Kale or Collard Greens Ginger Salad
I have excerpted the following from with permission from [url href=”http://www.terrywahls.com/books-dvds-cds” title=”Minding My Mitochondria”]Minding My Mitochondria: How I Overcame Secondary Progressive MS And Got Out Of My Wheelchair 2nd Edition[/url]. [url href=”http://terrywahls.wpengine.com/wp-content/uploads/2014/02/Kale-or-Collard-Greens-Ginger-Salad.jpg”][img src=”http://terrywahls.wpengine.com/wp-content/uploads/2014/02/Kale-or-Collard-Greens-Ginger-Salad-150×150.jpg” alt=”” width=”150″ height=”150″ class=”alignleft size-thumbnail wp-image-484″][/url]Many people are put off by the bitter taste of plain kale. This can be entirely resolved by complementing the flavor with the addition of fruit. Since kale and collard greens are such an excellent source of many potent intracellular antioxidants and amino acids, it is well worth the effort to find recipes you and your family will enjoy.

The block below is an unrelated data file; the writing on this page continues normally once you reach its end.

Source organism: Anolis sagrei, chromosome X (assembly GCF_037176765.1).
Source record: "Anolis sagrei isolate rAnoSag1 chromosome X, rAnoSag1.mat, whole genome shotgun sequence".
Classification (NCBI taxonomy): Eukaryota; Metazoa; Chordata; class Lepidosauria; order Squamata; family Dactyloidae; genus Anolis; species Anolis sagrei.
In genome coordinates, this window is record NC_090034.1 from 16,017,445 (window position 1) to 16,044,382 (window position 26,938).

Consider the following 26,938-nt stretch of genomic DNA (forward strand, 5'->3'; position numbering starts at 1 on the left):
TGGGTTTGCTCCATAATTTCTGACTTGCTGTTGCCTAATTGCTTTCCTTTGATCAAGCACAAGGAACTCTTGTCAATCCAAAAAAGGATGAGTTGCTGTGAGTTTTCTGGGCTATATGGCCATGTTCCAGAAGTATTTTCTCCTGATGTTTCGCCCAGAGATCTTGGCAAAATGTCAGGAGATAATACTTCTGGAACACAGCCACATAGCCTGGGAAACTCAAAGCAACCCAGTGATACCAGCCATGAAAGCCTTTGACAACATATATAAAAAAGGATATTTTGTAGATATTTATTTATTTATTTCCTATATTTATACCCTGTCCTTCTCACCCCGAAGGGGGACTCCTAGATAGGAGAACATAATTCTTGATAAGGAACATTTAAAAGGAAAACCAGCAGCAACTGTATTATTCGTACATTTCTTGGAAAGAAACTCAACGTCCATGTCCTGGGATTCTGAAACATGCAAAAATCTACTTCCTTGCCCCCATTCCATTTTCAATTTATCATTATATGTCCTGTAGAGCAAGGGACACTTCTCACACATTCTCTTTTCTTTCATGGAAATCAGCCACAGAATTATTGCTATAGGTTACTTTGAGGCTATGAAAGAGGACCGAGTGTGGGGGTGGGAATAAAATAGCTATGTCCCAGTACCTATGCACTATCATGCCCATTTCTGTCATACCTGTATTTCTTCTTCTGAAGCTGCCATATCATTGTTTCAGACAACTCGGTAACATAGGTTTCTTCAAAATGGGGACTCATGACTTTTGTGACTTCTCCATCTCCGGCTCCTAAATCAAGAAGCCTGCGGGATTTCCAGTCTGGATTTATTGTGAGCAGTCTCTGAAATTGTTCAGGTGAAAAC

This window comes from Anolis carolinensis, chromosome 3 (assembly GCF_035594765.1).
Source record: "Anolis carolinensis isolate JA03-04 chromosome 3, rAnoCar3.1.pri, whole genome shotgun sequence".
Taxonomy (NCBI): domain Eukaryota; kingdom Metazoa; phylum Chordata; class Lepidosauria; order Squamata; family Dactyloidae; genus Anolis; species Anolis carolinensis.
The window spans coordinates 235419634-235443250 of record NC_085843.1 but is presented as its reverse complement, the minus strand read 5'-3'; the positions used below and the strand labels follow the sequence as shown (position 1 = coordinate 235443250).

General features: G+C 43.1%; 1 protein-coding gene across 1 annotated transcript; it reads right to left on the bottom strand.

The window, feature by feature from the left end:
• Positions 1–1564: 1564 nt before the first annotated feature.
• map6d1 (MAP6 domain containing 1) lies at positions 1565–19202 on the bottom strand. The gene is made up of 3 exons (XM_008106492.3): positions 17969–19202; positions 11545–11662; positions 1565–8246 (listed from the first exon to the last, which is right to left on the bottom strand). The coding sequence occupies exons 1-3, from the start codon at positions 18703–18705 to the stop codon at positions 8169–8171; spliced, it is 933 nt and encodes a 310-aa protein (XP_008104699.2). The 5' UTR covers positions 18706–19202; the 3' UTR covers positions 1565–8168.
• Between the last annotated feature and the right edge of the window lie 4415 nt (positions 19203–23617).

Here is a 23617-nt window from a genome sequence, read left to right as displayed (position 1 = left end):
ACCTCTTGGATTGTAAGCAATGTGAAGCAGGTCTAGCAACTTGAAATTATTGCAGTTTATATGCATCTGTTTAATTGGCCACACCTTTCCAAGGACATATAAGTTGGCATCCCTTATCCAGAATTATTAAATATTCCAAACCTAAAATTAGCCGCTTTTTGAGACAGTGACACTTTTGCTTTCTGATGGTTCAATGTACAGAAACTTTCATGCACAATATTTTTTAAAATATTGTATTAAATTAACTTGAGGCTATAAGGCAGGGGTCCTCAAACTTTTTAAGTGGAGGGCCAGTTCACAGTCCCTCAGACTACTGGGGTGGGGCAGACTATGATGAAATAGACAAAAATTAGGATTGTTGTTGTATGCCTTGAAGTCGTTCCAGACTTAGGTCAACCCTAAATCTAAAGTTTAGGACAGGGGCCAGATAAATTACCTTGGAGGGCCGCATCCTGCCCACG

- 1 head of kale or collard greens
- 4 cloves of garlic minced or 1 small onion chopped
- ½ to 1 inch of grated ginger root
- 3 to 6 oranges
- ¼ to ½ cups of dried cranberries
- ¼ cup sesame seeds
- Use any of the dressing recipes found on this site!
- Mince garlic or onions; sit for 15 minutes to allow the nutrients to stabilize prior to use. When the garlic/onions are cut across, a reaction occurs that stabilizes the micronutrients, which allows them to not be lost in cooking or in the marinade.
- To cut the greens, use the chiffonade technique to cut the leaves into long thin strips.
- Roll up a couple leaves of kale or collard greens into a cylinder shape and slice across the ‘barrel’ to get thin 1/4 to 1/2 inch wide strips.
- Cut up citrus (any combination of pink grapefruit, orange, lemon, or lime is excellent) into small bite-size pieces. Add dried cranberries and sesame seeds.
- Marinade the greens with your choice of dressing for at least one hour prior to serving.